The evolution of the platyrrhine talus A comparative analysis of the phenetic affinities of the Miocene platyrrhines with their modern relatives

https://doi.org/10.1016/j.jhevol.2017.07.015

Abstract

Platyrrhines are a diverse group of primates that presently occupy a broad range of tropical-equatorial environments in the Americas. However, most of the fossil platyrrhine species of the early Miocene have been found at middle and high latitudes. Although the fossil record of New World monkeys has improved considerably over the past several years, it is still difficult to trace the origin of major modern clades. One of the most commonly preserved anatomical structures of early platyrrhines is the talus. This work provides an analysis of the phenetic affinities of extant platyrrhine tali and their Miocene counterparts through geometric morphometrics and a series of phylogenetic comparative analyses. Geometric morphometrics was used to quantify talar shape affinities, while locomotor mode percentages (LMPs) were used to test if talar shape is associated with locomotion. Comparative analyses were used to test if there was convergence in talar morphology, as well as different models that could explain the evolution of talar shape and size in platyrrhines. Body mass predictions for the fossil sample were also computed using the available articular surfaces. The results showed that most analyzed fossils exhibit a generalized morphology that is similar to some ‘generalist’ modern species. It was found that talar shape covaries with LMPs, thus allowing the inference of locomotion from talar morphology. The results further suggest that talar shape diversification can be explained by invoking a model of shifts in adaptive peak to three optima representing a phylogenetic hypothesis in which each platyrrhine family occupied a separate adaptive peak. The analyses indicate that platyrrhine talar centroid size diversification was characterized by an early differentiation related to a multidimensional niche model. Finally, the ancestral platyrrhine condition was reconstructed as a medium-sized, generalized, arboreal, quadruped.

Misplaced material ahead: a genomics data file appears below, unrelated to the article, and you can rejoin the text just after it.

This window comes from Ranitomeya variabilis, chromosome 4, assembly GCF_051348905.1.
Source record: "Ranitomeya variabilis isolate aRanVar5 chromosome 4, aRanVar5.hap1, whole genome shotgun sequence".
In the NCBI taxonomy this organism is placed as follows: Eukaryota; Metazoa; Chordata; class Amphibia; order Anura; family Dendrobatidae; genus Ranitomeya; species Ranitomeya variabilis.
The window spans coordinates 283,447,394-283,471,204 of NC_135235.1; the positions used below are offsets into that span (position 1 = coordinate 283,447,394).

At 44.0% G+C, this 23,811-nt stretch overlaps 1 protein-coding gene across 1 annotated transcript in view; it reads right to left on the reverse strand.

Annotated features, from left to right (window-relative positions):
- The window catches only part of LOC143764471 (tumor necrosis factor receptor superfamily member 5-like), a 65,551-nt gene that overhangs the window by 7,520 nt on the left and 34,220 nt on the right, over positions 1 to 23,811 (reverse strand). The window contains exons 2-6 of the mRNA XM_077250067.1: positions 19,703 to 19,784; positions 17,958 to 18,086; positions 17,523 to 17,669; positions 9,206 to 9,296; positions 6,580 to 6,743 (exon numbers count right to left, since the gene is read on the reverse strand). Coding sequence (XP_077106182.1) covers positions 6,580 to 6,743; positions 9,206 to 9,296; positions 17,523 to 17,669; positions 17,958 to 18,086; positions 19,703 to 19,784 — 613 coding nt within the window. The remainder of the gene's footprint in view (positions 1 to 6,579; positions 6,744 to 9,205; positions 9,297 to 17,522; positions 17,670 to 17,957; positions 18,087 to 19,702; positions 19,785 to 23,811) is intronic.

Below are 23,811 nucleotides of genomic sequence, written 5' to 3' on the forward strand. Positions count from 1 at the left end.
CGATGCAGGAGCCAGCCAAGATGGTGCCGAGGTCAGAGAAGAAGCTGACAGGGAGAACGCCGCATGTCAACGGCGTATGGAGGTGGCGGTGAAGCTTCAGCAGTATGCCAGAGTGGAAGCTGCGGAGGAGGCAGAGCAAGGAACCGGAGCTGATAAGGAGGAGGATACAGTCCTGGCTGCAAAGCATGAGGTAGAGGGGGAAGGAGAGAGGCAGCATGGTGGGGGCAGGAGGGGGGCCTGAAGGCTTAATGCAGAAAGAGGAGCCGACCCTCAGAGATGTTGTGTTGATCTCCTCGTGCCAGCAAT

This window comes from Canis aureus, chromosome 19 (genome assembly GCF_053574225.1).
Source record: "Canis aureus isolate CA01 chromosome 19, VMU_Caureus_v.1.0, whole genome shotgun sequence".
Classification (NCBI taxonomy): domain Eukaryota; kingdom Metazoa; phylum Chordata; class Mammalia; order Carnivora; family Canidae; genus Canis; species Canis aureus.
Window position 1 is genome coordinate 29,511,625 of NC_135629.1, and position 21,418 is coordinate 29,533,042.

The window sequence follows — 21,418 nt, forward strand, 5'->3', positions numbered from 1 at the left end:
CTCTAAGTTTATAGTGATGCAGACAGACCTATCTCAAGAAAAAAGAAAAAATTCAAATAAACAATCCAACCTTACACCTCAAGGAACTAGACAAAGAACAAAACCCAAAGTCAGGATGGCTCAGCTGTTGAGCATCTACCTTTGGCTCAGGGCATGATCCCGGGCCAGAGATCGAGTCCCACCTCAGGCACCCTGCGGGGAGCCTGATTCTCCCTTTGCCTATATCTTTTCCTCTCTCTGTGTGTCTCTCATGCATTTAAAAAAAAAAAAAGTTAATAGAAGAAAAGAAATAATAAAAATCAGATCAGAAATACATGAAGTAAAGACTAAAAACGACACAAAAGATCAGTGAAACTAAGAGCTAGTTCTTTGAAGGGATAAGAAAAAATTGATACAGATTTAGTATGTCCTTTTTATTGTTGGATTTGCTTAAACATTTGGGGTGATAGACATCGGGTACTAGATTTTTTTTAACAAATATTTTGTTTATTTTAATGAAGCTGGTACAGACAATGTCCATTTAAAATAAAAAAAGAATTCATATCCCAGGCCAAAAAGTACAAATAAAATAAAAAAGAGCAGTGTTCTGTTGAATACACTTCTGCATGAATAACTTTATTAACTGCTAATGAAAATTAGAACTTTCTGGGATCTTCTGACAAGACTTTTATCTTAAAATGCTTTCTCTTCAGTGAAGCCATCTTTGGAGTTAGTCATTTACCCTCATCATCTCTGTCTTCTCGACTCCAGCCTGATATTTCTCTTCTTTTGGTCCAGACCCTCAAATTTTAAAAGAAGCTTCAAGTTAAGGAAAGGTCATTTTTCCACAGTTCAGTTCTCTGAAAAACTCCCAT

Publication
In Journal of Human Evolution 111, 179–201 (2017)
Thomas A. Püschel
Thomas A. Püschel
Leverhulme Early Career Fellow

I am a palaeoprimatologist and vertebrate palaeobiologist mainly focused on primate and mammalian evolution. My main interest is to study organismal evolution by reconstructing and comparing the palaeobiology of fossils to their living ecological relatives. In order to do this, I apply a combination of predictive modelling, 3D morphometrics, virtual biomechanical techniques, computational simulations, phylogenetic comparative methods, and fieldwork. I am currently collaborating on a diversity of projects that can be placed in the interface between biological anthropology, palaeontology, ecology and evolutionary biology, using cutting-edge informatic techniques. My Leverhulme Project has taken me to Gorongosa National Park, Mozambique, where I work together with the Paleo-Primate Project Gorongosa.

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